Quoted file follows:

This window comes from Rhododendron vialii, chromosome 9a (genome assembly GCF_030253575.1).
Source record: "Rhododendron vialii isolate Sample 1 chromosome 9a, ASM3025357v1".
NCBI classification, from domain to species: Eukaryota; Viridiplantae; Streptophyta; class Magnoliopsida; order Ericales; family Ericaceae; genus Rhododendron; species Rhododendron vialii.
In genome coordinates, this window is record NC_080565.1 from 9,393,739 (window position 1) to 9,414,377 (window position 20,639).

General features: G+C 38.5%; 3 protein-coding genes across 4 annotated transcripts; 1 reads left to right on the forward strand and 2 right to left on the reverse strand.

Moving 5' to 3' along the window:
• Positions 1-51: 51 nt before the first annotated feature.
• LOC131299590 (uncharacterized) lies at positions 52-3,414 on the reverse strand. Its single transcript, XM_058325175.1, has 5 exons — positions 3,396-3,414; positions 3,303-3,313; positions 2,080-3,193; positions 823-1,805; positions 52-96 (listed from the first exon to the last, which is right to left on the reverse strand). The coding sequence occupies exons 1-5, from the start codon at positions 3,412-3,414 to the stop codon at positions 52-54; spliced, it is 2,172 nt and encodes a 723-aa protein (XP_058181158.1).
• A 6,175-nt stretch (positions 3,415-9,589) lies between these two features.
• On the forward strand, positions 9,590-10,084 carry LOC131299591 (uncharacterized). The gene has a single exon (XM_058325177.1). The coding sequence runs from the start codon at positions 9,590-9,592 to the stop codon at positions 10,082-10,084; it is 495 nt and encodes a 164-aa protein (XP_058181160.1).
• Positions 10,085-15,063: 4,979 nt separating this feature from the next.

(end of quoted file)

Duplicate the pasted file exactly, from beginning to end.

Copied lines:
This window comes from Rhododendron vialii, chromosome 9a (genome assembly GCF_030253575.1).
Source record: "Rhododendron vialii isolate Sample 1 chromosome 9a, ASM3025357v1".
NCBI classification, from domain to species: Eukaryota; Viridiplantae; Streptophyta; class Magnoliopsida; order Ericales; family Ericaceae; genus Rhododendron; species Rhododendron vialii.
In genome coordinates, this window is record NC_080565.1 from 9,393,739 (window position 1) to 9,414,377 (window position 20,639).

General features: G+C 38.5%; 3 protein-coding genes across 4 annotated transcripts; 1 reads left to right on the forward strand and 2 right to left on the reverse strand.

Moving 5' to 3' along the window:
• Positions 1-51: 51 nt before the first annotated feature.
• LOC131299590 (uncharacterized) lies at positions 52-3,414 on the reverse strand. Its single transcript, XM_058325175.1, has 5 exons — positions 3,396-3,414; positions 3,303-3,313; positions 2,080-3,193; positions 823-1,805; positions 52-96 (listed from the first exon to the last, which is right to left on the reverse strand). The coding sequence occupies exons 1-5, from the start codon at positions 3,412-3,414 to the stop codon at positions 52-54; spliced, it is 2,172 nt and encodes a 723-aa protein (XP_058181158.1).
• A 6,175-nt stretch (positions 3,415-9,589) lies between these two features.
• On the forward strand, positions 9,590-10,084 carry LOC131299591 (uncharacterized). The gene has a single exon (XM_058325177.1). The coding sequence runs from the start codon at positions 9,590-9,592 to the stop codon at positions 10,082-10,084; it is 495 nt and encodes a 164-aa protein (XP_058181160.1).
• Positions 10,085-15,063: 4,979 nt separating this feature from the next.